Proper 6A

As per usual, readings appointed for this Sunday can be found here 

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Hope Born of Suffering

I have noticed a dramatic shift, well, dramatic to me, in my preaching the last several months. As I have felt myself overwhelmed by political upheaval, as people debate the nature of truth, as gun violence continues to claim lives, as our Federal government prioritizes American well-being at the expense of the earth and our international relations, as the deep divisions in our country and in our world have been exposed and in some cases dug even deeper…my preaching has changed.

But, in a fashion that surprises me…the more afraid I am, the more theological my sermons seem to have become, the more out of control our government and political structures seem…well, the more likely I’ve become to set at the center of it all our allegiance to the King of Creation over and above any allegiance to state or country. So, I’ve focused on exploring the nature of God in Christ and our relationship within…and have not specifically called out specific events.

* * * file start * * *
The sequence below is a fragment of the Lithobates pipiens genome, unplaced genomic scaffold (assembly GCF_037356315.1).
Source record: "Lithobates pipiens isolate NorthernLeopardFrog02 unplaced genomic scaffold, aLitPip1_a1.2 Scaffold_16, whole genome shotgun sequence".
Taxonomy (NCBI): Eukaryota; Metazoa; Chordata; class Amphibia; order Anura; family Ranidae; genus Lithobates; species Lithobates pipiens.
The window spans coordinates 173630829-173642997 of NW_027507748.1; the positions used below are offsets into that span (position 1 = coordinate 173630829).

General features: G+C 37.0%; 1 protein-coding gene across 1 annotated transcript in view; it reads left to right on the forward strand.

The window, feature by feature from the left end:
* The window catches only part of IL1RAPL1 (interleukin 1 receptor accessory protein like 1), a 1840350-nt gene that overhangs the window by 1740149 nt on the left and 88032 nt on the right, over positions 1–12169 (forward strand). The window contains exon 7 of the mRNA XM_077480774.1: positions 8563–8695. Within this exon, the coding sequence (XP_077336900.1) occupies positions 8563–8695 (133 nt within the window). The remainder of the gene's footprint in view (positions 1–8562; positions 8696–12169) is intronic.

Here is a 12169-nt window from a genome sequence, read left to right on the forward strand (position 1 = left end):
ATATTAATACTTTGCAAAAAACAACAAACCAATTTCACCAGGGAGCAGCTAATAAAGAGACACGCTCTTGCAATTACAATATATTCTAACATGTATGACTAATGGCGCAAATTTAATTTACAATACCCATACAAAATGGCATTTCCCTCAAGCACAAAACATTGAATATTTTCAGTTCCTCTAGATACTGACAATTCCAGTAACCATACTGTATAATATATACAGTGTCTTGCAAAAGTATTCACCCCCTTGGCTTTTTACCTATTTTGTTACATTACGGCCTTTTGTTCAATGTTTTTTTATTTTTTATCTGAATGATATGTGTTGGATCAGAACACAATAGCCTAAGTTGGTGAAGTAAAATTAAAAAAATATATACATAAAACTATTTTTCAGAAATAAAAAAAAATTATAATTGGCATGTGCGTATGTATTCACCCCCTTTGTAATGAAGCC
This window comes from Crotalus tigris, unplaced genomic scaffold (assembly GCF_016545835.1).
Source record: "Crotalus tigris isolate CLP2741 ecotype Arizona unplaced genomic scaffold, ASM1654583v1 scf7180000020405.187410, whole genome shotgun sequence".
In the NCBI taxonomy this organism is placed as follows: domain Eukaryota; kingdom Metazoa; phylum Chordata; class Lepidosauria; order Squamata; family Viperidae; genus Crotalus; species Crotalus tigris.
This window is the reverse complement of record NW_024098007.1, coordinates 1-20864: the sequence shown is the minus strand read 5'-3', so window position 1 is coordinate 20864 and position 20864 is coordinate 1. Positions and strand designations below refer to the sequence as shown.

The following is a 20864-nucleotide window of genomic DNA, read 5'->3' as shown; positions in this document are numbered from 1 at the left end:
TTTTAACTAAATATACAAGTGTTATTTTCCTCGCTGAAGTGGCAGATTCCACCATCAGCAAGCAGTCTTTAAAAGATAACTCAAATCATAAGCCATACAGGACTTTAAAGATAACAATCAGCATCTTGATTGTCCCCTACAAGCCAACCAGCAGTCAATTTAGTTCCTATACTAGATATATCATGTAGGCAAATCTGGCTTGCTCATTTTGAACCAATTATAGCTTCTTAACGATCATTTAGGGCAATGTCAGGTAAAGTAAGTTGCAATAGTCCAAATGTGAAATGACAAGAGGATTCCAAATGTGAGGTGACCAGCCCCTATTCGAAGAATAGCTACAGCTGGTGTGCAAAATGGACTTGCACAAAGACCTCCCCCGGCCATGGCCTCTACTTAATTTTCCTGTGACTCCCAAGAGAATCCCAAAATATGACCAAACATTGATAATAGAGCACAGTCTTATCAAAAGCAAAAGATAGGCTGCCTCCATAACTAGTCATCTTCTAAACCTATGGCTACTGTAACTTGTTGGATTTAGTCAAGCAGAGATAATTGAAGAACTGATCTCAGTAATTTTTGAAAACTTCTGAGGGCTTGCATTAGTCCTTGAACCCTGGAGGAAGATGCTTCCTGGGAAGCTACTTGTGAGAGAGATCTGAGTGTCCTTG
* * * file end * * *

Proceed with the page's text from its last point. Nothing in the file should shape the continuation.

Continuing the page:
I shared this shift with colleagues, largely because I had become concerned that I wasn’t spending enough time talking about the “real world” and our fears within it. But, and this is the critical but…in a world where truth is defined by party alliances rather than fact and where security is prioritized over community, our theology becomes the place in which we can ground ourselves in why all of this matters, all of this, in this moment, in this world.

When we explore the nature of God in Christ and our relationship within…

We are given a tool with which to consider how we AS CHRISTIANS are called to engage.

And, so, with Christ at the center, the world pressing in, and our calling to go forth…